The U.S. continued its dominance in chemistry on the world stage this week, winning four gold medals for the second year in a row at the International Chemistry Olympiad, which began this year on July 19 in Slovakia and concluded on July 29 in the Czech Republic. China, which won the top scoring gold medal, was the only other country to win four golds this year.
“This is the highest performance we’ve ever had in this competition,” says Christine Saber, head mentor for the U.S. team and an assistant chemistry professor at Gannon University. “I could not be more proud of these students. They were equally strong in both the theory and the practical, which is what led them to be our strongest performers yet.”
The U.S. team, which is sponsored by the American Chemical Society, was made up of Yutong Dai of Princeton International School of Mathematics & Science in Princeton, N.J.; Michelle Lu of Pomperaug High School in Southbury, Conn.; Jeffrey Shi of Marcellus High School in Marcellus, N.Y.; and Andrew Wu of Park Tudor School in Indianapolis.
Shi, Lu, Wu, and Dai placed 4th, 10th, 12th, and 13th, respectively, in the gold medal category. This year, competition organizers awarded a total of 35 gold medals, 65 silver medals, and 95 bronze medals to the group of 300 high school students representing 76 countries. Each country is allowed to send up to four students to the competition.
“I think we all realized at the same time, and it was just a big shock,” says Lu of learning about her team’s accomplishment. “We were all just very very excited at that moment.”
Dai says that as soon as she learned of the results, she texted her parents, who had been eagerly waiting to hear the news. “I’m so proud that we as a team won four golds,” Dai says. “It’s so exciting.”
Shi says it was a unique experience to meet chemistry students from all over the world. “It was really interesting learning about their countries, their education systems, and how their selection process for the chemistry olympiad works. It’s really different in every country,” he says.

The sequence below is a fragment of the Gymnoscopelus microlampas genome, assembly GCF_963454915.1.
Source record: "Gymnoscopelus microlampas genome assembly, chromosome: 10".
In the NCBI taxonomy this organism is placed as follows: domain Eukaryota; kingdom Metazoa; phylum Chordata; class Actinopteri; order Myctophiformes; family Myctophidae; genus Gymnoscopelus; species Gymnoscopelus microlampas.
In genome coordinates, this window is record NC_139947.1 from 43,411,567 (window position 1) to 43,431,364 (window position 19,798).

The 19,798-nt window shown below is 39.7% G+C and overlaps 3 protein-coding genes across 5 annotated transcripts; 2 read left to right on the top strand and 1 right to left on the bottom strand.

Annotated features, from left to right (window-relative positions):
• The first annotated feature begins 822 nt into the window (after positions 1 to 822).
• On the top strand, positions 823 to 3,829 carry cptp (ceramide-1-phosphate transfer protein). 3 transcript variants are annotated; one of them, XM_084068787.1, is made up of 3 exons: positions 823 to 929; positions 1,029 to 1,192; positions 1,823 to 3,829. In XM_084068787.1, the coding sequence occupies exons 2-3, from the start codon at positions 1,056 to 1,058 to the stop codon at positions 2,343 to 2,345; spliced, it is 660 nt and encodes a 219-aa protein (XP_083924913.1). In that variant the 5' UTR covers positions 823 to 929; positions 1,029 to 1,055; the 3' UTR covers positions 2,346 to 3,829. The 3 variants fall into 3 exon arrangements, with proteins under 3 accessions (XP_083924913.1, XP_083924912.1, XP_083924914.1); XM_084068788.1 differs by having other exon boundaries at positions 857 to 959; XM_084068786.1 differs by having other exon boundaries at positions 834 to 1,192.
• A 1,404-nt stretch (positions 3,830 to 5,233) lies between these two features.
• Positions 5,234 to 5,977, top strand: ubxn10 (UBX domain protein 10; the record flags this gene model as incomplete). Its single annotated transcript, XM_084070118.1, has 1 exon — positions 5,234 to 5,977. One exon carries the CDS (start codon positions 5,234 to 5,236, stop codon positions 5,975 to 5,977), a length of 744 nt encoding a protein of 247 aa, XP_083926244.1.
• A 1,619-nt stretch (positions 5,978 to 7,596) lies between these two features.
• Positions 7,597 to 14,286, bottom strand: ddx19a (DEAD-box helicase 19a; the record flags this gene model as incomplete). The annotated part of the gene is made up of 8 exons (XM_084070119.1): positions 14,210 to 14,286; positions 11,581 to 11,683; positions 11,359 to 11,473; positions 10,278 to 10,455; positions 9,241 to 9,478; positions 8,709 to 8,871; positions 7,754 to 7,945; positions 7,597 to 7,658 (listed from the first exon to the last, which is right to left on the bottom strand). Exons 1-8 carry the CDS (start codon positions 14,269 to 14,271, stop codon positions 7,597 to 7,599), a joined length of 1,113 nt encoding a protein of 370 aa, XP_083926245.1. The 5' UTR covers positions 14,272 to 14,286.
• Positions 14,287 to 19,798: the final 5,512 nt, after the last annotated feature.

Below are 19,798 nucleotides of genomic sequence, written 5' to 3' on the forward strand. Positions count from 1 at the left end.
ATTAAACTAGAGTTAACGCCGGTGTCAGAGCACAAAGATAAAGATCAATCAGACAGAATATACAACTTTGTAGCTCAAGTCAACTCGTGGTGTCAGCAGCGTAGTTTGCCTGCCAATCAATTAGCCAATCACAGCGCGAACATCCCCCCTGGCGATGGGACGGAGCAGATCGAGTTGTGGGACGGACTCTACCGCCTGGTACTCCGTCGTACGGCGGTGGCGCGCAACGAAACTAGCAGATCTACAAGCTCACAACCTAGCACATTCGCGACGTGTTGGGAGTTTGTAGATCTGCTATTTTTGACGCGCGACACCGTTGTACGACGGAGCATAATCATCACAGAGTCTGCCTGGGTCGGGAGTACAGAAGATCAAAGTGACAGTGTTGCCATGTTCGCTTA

Wu says the team was unified in their goal of getting four gold medals this year. “We were on the same page, and we helped each other do the best that we could,” he says. “I’m really honored to be a part of such an amazing team.”
Lu says the theoretical and practical exams “touched on a lot of interesting topics that I think a lot of us had never thought about before, like DNA equilibrium. It was quite interesting to work through.”
Saber explains that the practical exam consisted of three tasks. One of the experiments involved a clock reaction that yielded a flash of blue light, which was emblematic of the competition’s logo of a “copperhead” scientist with blue hair.
The theoretical exam, Saber says, included eight tasks that involved an even mix of organic, physical, analytical, and biochemistry. One of the questions, for example, involved the synthesis of ß-caryophyllene. Another question involved the synthesis of coprine, a natural compound in mushrooms belonging to many Czech and Slovak dishes. Students were also asked to determine the crystal structure, absorption, and emission properties of Bohemian garnet.
Aside from the exams, students participated in excursions that introduced them to the cultures of Slovakia and the Czech Republic, such as visiting a mining museum in Slovakia, and touring Bratislava and Prague.
Mentors Michael Danahy of Bowdoin College and Silvia Atim of the University of South Carolina also accompanied the students during the trip.
This fall, Shi and Wu will be high school seniors, and Lu will be starting her junior year of high school. Dai will be starting college at Massachusetts Institute of Technology. “These students are just amazing,” Saber says. "They are our future scientists and potential Nobel laureates.”